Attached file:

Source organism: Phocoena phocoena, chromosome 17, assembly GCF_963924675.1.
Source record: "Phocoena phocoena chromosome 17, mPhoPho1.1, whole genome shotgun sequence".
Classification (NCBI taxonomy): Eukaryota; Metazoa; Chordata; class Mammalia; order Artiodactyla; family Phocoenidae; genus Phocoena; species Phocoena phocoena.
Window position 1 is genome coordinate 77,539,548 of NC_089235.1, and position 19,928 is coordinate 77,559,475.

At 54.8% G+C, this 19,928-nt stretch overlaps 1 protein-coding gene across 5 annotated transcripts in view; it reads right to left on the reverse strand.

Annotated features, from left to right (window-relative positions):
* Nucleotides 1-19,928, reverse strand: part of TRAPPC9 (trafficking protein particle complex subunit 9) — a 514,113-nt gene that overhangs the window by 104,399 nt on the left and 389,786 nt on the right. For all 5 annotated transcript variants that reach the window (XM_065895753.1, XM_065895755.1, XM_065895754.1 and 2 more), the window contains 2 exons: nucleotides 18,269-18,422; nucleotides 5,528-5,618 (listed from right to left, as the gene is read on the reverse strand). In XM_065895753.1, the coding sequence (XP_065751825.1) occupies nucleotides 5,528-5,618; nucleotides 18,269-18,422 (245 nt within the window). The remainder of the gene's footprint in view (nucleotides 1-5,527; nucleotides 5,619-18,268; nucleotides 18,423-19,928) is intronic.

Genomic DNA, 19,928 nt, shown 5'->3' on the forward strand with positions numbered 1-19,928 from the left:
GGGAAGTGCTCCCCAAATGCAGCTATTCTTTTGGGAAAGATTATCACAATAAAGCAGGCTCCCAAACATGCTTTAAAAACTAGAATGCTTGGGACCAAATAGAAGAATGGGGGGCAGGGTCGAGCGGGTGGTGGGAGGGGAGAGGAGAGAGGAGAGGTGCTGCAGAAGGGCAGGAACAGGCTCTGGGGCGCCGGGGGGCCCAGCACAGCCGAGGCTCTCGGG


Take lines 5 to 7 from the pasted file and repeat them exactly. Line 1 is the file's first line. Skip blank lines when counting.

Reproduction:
At 54.8% G+C, this 19,928-nt stretch overlaps 1 protein-coding gene across 5 annotated transcripts in view; it reads right to left on the reverse strand.

Annotated features, from left to right (window-relative positions):
* Nucleotides 1-19,928, reverse strand: part of TRAPPC9 (trafficking protein particle complex subunit 9) — a 514,113-nt gene that overhangs the window by 104,399 nt on the left and 389,786 nt on the right. For all 5 annotated transcript variants that reach the window (XM_065895753.1, XM_065895755.1, XM_065895754.1 and 2 more), the window contains 2 exons: nucleotides 18,269-18,422; nucleotides 5,528-5,618 (listed from right to left, as the gene is read on the reverse strand). In XM_065895753.1, the coding sequence (XP_065751825.1) occupies nucleotides 5,528-5,618; nucleotides 18,269-18,422 (245 nt within the window). The remainder of the gene's footprint in view (nucleotides 1-5,527; nucleotides 5,619-18,268; nucleotides 18,423-19,928) is intronic.